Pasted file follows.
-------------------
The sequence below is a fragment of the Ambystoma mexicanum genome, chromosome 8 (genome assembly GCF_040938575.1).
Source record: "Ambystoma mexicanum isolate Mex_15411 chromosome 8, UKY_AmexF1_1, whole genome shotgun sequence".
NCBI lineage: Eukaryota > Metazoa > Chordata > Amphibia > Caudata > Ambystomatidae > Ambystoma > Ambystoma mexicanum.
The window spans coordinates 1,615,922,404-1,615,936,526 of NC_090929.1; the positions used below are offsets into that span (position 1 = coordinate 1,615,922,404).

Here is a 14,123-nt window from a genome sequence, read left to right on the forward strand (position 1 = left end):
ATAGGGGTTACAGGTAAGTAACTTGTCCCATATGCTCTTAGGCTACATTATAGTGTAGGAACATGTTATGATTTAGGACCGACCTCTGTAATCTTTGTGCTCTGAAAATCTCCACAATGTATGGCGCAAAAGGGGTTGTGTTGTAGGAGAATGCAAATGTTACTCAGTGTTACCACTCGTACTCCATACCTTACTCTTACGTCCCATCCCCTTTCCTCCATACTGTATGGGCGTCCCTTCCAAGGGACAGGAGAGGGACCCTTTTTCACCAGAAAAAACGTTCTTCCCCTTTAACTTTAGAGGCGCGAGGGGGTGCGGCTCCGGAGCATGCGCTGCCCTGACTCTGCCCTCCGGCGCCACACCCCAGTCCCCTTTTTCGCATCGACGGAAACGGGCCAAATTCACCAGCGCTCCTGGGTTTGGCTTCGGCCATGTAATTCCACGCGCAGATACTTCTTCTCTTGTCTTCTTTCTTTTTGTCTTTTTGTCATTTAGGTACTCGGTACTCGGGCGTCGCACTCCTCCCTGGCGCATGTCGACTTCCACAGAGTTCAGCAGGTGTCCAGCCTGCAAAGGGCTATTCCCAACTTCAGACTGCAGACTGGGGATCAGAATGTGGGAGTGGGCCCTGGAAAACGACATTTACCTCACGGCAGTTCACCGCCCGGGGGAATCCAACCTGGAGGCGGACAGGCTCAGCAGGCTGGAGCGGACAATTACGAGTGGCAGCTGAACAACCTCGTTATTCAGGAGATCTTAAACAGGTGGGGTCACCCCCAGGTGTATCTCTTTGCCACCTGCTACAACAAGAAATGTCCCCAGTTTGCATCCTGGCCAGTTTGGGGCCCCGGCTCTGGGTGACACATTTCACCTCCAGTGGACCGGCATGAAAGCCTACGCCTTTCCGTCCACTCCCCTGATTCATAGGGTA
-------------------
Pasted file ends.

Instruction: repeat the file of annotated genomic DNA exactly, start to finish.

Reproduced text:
The sequence below is a fragment of the Ambystoma mexicanum genome, chromosome 8 (genome assembly GCF_040938575.1).
Source record: "Ambystoma mexicanum isolate Mex_15411 chromosome 8, UKY_AmexF1_1, whole genome shotgun sequence".
NCBI lineage: Eukaryota > Metazoa > Chordata > Amphibia > Caudata > Ambystomatidae > Ambystoma > Ambystoma mexicanum.
The window spans coordinates 1,615,922,404-1,615,936,526 of NC_090929.1; the positions used below are offsets into that span (position 1 = coordinate 1,615,922,404).

Here is a 14,123-nt window from a genome sequence, read left to right on the forward strand (position 1 = left end):
ATAGGGGTTACAGGTAAGTAACTTGTCCCATATGCTCTTAGGCTACATTATAGTGTAGGAACATGTTATGATTTAGGACCGACCTCTGTAATCTTTGTGCTCTGAAAATCTCCACAATGTATGGCGCAAAAGGGGTTGTGTTGTAGGAGAATGCAAATGTTACTCAGTGTTACCACTCGTACTCCATACCTTACTCTTACGTCCCATCCCCTTTCCTCCATACTGTATGGGCGTCCCTTCCAAGGGACAGGAGAGGGACCCTTTTTCACCAGAAAAAACGTTCTTCCCCTTTAACTTTAGAGGCGCGAGGGGGTGCGGCTCCGGAGCATGCGCTGCCCTGACTCTGCCCTCCGGCGCCACACCCCAGTCCCCTTTTTCGCATCGACGGAAACGGGCCAAATTCACCAGCGCTCCTGGGTTTGGCTTCGGCCATGTAATTCCACGCGCAGATACTTCTTCTCTTGTCTTCTTTCTTTTTGTCTTTTTGTCATTTAGGTACTCGGTACTCGGGCGTCGCACTCCTCCCTGGCGCATGTCGACTTCCACAGAGTTCAGCAGGTGTCCAGCCTGCAAAGGGCTATTCCCAACTTCAGACTGCAGACTGGGGATCAGAATGTGGGAGTGGGCCCTGGAAAACGACATTTACCTCACGGCAGTTCACCGCCCGGGGGAATCCAACCTGGAGGCGGACAGGCTCAGCAGGCTGGAGCGGACAATTACGAGTGGCAGCTGAACAACCTCGTTATTCAGGAGATCTTAAACAGGTGGGGTCACCCCCAGGTGTATCTCTTTGCCACCTGCTACAACAAGAAATGTCCCCAGTTTGCATCCTGGCCAGTTTGGGGCCCCGGCTCTGGGTGACACATTTCACCTCCAGTGGACCGGCATGAAAGCCTACGCCTTTCCGTCCACTCCCCTGATTCATAGGGTA